Introduction to Design Pattern

Let review the book “Design Patterns Elements of Reusable Object-Oriented Software” book with me to understand famous concept “Design Pattern”

1. What is a Design Pattern?

It is defined by “The Gang of Four” authors as: The design patterns are descriptions of communicating objects and classes that are customized to solve a general design problem in a particular context.

For short, a design pattern is a common solution for a common problem.

2. Why do we need Design Pattern?

Based on its definition, we can guess some advantage when using Design Pattern:

  • make it easier to reuse successful design and architecture.
  • expressing proven techniques as design patterns make them more accessible to developers of new system.
  • help you choose design alternatives that make a system reusable and avoid alternatives that compromise re-usability.
  • improve the document and maintenance of existing systems

Owning design pattern skills helps us solve common problems faster in more effective way.

3. How to classify Design Pattern?

We can classify design patterns based on their purpose, reflect what patterns do:

  • Creational patterns: concern process of object creation.
    • Abstract Factory
    • Builder
    • Factory Method
    • Prototype
    • Singleton
  • Structural patterns: deal with the composition of classes objects.
    • Adapter
    • Bridge
    • Composite
    • Decorator
    • Facade
    • Flyweight
    • Proxy
  • Behavioral patterns: characterize the ways in which classes or objects interact and distribute responsibility.
    • Chain of Responsibility
    • Command
    • Interpreter
    • Iterator
    • Mediator
    • Memento
    • Observer
    • State
    • Strategy
    • Template Method
    • Visitor

3. Choose the first steps

23 Design Patterns can confuse you at the first look. So I listed here the essential Design Patterns as our first step.

3.1. Singleton

  • Intent: ensure a class only has one instance, and provide a global point of access to it.
  • Applicability:
    • there must be exactly one instance of a class, and it must be accessible to clients from a well-known access point.
    • when the sole instance should be extensible by subclassing, and clients should be able to use an extended instance without modify their code

3.2. Factory method

  • Intent: define an interface for creating object, but let sub-classes decide which class to instantiate. Factory Method lets a class defer instantiation to sub-classes.
  • Applicability:
    • a class can’t anticipate the class of object it must create.
    • a class wants its subclasses to specify the objects it creates.
    • classes delegate responsibility to one of several helper subclasses, and you want to localize the knowledge of which helper subclass is the delegate.

3.3. Builder

  • Intent: separate the construction of a complex object from its representation so that the same construction process can create different representations.
  • Applicability:
    • the algorithm for creating a complex object should be independent of the parts that make up the object and how they’re assembled.
    • the construction process must allow different representations for the objects that’s constructed.

3.4. Adapter

  • Intent: convert the interface of a class into another interface clients expect. Adapter lets classed work together that couldn’t otherwise because of incompatible interfaces.
  • Applicability:
    • you want to use an exiting class, and its interface does not match the one you need.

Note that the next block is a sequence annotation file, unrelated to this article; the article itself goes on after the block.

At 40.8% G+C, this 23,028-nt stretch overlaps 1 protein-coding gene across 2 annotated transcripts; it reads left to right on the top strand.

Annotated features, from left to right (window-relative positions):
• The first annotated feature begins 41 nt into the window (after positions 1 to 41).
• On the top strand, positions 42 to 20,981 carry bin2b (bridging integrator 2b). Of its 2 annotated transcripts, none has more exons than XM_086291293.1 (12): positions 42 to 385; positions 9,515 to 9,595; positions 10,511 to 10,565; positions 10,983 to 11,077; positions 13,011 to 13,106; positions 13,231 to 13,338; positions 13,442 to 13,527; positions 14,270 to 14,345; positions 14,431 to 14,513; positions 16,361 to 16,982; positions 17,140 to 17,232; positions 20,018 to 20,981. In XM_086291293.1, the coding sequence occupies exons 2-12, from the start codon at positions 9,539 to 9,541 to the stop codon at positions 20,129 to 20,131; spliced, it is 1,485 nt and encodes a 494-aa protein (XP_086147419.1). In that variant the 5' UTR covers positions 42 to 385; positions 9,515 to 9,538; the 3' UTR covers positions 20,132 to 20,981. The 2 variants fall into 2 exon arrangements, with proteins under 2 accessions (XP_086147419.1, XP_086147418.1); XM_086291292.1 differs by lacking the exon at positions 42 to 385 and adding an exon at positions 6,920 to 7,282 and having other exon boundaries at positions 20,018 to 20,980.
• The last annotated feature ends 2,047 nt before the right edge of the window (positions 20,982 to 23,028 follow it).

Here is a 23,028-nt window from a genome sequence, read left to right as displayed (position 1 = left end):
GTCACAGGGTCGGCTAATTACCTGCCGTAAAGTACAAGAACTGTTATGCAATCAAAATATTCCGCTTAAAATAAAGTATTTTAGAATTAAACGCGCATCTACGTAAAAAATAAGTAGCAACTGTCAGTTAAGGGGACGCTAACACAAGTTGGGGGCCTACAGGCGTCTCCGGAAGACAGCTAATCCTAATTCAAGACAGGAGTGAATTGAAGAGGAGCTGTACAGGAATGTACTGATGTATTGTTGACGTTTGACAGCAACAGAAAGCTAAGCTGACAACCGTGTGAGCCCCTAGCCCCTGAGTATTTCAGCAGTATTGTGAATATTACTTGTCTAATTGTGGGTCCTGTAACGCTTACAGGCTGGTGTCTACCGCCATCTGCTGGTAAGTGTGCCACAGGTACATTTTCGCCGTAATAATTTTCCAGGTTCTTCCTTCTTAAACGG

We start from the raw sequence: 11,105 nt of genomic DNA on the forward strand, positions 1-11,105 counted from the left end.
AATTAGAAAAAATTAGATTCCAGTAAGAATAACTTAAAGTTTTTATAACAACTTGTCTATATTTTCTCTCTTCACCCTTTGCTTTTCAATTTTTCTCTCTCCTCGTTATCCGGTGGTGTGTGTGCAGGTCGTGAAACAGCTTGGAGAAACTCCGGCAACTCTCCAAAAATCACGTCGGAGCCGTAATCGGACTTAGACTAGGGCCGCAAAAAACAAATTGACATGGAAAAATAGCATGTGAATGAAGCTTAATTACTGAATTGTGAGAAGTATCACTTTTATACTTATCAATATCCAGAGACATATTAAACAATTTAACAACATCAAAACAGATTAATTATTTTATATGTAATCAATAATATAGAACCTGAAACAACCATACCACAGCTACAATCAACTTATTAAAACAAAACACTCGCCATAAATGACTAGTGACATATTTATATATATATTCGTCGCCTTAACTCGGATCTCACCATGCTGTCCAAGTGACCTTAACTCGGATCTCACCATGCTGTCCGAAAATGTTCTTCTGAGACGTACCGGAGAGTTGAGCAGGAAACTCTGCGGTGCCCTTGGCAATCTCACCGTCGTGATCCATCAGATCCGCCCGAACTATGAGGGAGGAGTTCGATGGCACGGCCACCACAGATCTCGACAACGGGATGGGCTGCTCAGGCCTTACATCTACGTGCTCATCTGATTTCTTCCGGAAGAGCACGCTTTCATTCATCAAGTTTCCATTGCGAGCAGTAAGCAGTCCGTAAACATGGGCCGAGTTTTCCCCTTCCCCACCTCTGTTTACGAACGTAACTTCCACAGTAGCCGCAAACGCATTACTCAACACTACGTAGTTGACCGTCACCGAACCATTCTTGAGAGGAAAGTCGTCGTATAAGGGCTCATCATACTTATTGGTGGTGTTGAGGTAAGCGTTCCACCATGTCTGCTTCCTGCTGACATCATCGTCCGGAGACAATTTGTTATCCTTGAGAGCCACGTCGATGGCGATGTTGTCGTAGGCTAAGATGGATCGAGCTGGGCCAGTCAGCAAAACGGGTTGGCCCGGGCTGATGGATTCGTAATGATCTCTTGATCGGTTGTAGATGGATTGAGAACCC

• you want to create a reusable class that cooperates with unrelated or unforeseen classes, that is, classes that don’t necessarily have compatible interfaces.
    • you need to use several existing subclasses, but it’s impractical to adapt their interface by subclassing every one. An object adapter can adapt the interface of its parent class.

3.5. Observer

  • Intent: define a one-to-many dependency between objects so that when one object changes state, all its dependents are notified and update automatically.
  • Applicability:
    • when an abstraction has two aspects, one dependent on the other
    • when a change to one object requires changing others, and you don’t know how many objects need to be changed.
    • when an object should be able to notify other objects without making assumption about who these objects are. In other words, you don’t want these object tightly coupled.

3.6. State

  • Intent: allow an object to alter its behavior when its internal state changes. The object will appear to change its class.
  • Applicability:
    • an object’s behavior depends on its state, and it must change its behavior at run-time depending on that state.
    • operations have large, multi part conditional statements that depend on the object’s state.

3.7. Strategy

  • Intent: define a family of algorithms, encapsulate each one, and make the minter changeable. Strategy let the algorithm vary independently from clients that use it.
  • Applicability:
    • many related classes differ only in their behavior. Strategies provide a way to configure a class with one of many behavior.
    • you need different variants of an algorithm.
    • an algorithm uses data that clients shouldn’t know about. Use strategy pattern to avoid exposing complex, algorithm-specific data structures.
    • a class defines many behaviors, and these appear as multiple conditional statements in its operations. Instead of many conditionals, move related conditional branches into their own strategy class.

4. What should we do next?

Let focus on above begin design patterns on detail first. After understanding and practicing a lot to apply it into real world, we can expand to all design patterns.

5. Reference

Thanks “The Gang of Four” authors for great book “Design Patterns Elements of Reusable Object-Oriented Software”.

Leave a Reply

Your email address will not be published. Required fields are marked *